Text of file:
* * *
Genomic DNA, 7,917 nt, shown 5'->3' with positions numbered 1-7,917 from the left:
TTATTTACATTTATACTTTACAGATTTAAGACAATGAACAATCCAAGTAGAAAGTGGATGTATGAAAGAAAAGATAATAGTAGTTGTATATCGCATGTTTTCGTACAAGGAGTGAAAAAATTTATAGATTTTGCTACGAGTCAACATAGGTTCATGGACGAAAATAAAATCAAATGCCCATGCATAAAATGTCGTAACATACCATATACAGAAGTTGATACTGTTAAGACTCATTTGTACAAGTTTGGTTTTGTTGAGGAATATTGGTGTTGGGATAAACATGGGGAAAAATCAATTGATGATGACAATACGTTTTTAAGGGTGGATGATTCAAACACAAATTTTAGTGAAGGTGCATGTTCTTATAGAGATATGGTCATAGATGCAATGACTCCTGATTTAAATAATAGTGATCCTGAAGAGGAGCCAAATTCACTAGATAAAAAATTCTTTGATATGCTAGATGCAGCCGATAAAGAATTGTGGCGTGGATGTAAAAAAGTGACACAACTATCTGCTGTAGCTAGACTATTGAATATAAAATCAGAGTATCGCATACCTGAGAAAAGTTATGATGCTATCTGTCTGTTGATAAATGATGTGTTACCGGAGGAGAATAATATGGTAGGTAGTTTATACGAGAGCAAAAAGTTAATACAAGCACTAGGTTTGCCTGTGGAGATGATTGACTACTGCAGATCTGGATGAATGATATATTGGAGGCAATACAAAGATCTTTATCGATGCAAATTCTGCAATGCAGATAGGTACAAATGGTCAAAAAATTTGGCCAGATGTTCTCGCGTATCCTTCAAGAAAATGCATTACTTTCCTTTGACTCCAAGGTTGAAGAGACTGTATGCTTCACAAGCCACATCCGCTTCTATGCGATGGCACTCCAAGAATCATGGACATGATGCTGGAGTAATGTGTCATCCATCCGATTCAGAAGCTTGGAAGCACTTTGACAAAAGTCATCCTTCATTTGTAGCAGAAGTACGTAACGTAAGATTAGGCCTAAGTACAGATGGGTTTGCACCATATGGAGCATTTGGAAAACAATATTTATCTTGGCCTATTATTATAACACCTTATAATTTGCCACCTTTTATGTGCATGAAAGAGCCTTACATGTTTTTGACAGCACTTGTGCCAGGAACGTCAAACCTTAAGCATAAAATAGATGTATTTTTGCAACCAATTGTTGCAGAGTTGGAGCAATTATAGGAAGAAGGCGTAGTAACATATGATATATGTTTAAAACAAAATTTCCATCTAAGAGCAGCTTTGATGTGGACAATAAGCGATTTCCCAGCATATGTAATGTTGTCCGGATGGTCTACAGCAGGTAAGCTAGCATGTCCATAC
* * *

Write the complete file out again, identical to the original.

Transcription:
Genomic DNA, 7,917 nt, shown 5'->3' with positions numbered 1-7,917 from the left:
TTATTTACATTTATACTTTACAGATTTAAGACAATGAACAATCCAAGTAGAAAGTGGATGTATGAAAGAAAAGATAATAGTAGTTGTATATCGCATGTTTTCGTACAAGGAGTGAAAAAATTTATAGATTTTGCTACGAGTCAACATAGGTTCATGGACGAAAATAAAATCAAATGCCCATGCATAAAATGTCGTAACATACCATATACAGAAGTTGATACTGTTAAGACTCATTTGTACAAGTTTGGTTTTGTTGAGGAATATTGGTGTTGGGATAAACATGGGGAAAAATCAATTGATGATGACAATACGTTTTTAAGGGTGGATGATTCAAACACAAATTTTAGTGAAGGTGCATGTTCTTATAGAGATATGGTCATAGATGCAATGACTCCTGATTTAAATAATAGTGATCCTGAAGAGGAGCCAAATTCACTAGATAAAAAATTCTTTGATATGCTAGATGCAGCCGATAAAGAATTGTGGCGTGGATGTAAAAAAGTGACACAACTATCTGCTGTAGCTAGACTATTGAATATAAAATCAGAGTATCGCATACCTGAGAAAAGTTATGATGCTATCTGTCTGTTGATAAATGATGTGTTACCGGAGGAGAATAATATGGTAGGTAGTTTATACGAGAGCAAAAAGTTAATACAAGCACTAGGTTTGCCTGTGGAGATGATTGACTACTGCAGATCTGGATGAATGATATATTGGAGGCAATACAAAGATCTTTATCGATGCAAATTCTGCAATGCAGATAGGTACAAATGGTCAAAAAATTTGGCCAGATGTTCTCGCGTATCCTTCAAGAAAATGCATTACTTTCCTTTGACTCCAAGGTTGAAGAGACTGTATGCTTCACAAGCCACATCCGCTTCTATGCGATGGCACTCCAAGAATCATGGACATGATGCTGGAGTAATGTGTCATCCATCCGATTCAGAAGCTTGGAAGCACTTTGACAAAAGTCATCCTTCATTTGTAGCAGAAGTACGTAACGTAAGATTAGGCCTAAGTACAGATGGGTTTGCACCATATGGAGCATTTGGAAAACAATATTTATCTTGGCCTATTATTATAACACCTTATAATTTGCCACCTTTTATGTGCATGAAAGAGCCTTACATGTTTTTGACAGCACTTGTGCCAGGAACGTCAAACCTTAAGCATAAAATAGATGTATTTTTGCAACCAATTGTTGCAGAGTTGGAGCAATTATAGGAAGAAGGCGTAGTAACATATGATATATGTTTAAAACAAAATTTCCATCTAAGAGCAGCTTTGATGTGGACAATAAGCGATTTCCCAGCATATGTAATGTTGTCCGGATGGTCTACAGCAGGTAAGCTAGCATGTCCATAC